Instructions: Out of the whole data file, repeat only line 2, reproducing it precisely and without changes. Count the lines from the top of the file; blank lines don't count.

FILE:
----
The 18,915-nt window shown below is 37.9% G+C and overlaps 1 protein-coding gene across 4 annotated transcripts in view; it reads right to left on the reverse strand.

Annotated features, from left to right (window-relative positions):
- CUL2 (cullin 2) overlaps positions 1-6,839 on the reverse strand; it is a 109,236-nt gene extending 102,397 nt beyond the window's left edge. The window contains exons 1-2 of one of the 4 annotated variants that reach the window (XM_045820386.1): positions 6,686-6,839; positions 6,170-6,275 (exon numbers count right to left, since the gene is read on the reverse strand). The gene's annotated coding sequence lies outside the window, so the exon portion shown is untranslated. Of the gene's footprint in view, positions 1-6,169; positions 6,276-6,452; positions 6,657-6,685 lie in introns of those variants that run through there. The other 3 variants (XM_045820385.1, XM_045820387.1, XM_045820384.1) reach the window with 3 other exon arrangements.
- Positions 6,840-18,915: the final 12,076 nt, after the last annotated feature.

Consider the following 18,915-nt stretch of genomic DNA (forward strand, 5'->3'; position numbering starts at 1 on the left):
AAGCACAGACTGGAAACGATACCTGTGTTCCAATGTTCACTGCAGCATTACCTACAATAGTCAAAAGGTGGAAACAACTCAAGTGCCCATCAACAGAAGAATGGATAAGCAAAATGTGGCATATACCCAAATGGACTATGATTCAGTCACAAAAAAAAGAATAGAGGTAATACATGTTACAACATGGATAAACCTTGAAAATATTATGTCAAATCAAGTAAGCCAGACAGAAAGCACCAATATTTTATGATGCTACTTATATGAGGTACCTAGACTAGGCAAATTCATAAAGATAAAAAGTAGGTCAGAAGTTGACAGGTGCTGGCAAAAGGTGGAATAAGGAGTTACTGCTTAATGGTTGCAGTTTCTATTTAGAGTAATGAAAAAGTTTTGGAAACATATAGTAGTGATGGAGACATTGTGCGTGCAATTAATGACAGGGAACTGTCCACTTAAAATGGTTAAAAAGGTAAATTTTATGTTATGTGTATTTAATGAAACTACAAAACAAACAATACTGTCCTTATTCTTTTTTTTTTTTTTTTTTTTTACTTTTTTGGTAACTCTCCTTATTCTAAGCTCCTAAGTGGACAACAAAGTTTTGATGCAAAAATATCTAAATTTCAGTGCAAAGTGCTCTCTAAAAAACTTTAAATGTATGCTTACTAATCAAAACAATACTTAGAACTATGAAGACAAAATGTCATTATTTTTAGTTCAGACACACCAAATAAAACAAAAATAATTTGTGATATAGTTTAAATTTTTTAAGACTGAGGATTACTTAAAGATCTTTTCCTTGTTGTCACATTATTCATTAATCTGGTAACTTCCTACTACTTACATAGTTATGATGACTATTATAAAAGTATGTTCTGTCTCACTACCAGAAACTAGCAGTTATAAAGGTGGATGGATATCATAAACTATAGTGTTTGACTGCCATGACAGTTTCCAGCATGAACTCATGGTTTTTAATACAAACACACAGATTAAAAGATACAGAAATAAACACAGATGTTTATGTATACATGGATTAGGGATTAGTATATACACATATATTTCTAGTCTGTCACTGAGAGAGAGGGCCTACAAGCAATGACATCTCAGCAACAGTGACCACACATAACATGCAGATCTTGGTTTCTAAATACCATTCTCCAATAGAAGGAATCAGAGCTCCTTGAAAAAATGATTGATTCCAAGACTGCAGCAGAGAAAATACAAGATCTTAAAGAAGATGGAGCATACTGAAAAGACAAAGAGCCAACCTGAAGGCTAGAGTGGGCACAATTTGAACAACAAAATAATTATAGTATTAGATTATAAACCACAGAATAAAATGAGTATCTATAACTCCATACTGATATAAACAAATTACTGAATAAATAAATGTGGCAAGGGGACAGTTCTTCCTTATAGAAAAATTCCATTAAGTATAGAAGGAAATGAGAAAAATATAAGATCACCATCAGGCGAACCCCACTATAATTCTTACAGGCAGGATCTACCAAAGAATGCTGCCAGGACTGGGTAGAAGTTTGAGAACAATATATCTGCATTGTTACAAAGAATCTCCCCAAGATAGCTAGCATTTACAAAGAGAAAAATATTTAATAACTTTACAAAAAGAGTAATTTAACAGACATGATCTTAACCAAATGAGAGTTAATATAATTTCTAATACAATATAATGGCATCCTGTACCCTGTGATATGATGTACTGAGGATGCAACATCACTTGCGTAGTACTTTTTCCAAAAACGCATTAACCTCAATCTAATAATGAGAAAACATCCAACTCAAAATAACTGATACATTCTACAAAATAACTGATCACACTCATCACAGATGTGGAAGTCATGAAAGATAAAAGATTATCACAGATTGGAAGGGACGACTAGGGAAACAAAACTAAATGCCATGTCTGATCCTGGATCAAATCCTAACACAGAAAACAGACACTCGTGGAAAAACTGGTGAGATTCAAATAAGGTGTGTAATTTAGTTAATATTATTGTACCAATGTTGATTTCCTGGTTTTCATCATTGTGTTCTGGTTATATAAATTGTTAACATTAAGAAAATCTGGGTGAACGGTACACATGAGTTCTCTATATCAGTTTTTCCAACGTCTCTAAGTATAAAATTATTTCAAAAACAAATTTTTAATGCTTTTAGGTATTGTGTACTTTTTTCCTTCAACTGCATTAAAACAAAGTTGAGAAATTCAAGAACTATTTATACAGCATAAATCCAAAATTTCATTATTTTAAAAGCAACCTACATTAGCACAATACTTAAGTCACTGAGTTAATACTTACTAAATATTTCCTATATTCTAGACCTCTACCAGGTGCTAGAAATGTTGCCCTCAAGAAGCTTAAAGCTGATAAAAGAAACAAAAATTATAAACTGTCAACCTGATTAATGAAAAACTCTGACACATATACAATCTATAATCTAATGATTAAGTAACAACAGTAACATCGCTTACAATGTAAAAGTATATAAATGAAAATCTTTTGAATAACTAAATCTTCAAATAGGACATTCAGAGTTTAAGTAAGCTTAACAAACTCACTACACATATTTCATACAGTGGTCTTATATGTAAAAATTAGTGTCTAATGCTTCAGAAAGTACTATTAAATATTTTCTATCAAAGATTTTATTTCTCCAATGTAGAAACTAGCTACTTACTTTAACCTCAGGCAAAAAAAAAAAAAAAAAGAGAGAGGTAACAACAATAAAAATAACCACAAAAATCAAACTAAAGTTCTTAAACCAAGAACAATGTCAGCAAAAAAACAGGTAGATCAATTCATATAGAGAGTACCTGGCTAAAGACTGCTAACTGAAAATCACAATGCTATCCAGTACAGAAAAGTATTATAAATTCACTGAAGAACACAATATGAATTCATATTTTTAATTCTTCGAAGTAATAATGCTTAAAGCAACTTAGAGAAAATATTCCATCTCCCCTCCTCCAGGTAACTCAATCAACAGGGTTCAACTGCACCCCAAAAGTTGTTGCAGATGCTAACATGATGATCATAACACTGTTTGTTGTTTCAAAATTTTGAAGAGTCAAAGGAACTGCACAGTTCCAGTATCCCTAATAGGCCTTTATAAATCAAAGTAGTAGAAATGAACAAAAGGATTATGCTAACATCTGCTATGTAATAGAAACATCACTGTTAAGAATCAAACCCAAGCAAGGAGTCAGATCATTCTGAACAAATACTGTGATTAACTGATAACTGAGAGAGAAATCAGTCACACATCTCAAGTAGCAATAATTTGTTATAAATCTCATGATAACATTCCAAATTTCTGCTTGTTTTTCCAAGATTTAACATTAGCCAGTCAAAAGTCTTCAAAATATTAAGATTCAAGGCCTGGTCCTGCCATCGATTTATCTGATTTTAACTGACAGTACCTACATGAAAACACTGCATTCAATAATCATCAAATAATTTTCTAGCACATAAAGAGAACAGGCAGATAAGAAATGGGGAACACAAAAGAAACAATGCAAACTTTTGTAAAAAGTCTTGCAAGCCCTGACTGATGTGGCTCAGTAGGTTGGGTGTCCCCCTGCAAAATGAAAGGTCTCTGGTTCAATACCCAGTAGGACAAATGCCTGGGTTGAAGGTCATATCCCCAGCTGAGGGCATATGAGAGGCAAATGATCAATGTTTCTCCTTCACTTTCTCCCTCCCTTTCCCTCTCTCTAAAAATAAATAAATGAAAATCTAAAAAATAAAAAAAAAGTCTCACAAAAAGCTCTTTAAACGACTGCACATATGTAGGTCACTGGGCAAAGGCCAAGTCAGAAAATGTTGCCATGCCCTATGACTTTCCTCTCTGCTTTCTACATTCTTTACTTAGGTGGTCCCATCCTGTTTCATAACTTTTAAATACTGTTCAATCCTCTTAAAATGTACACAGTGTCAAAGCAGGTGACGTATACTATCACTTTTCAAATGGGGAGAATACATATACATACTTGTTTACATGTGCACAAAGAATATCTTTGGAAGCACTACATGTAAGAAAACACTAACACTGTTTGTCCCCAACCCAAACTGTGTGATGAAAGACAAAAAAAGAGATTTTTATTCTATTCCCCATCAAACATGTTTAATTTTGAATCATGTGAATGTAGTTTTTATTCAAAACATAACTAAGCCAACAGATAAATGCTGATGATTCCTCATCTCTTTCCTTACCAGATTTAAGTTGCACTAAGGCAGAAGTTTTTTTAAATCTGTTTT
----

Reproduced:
Annotated features, from left to right (window-relative positions):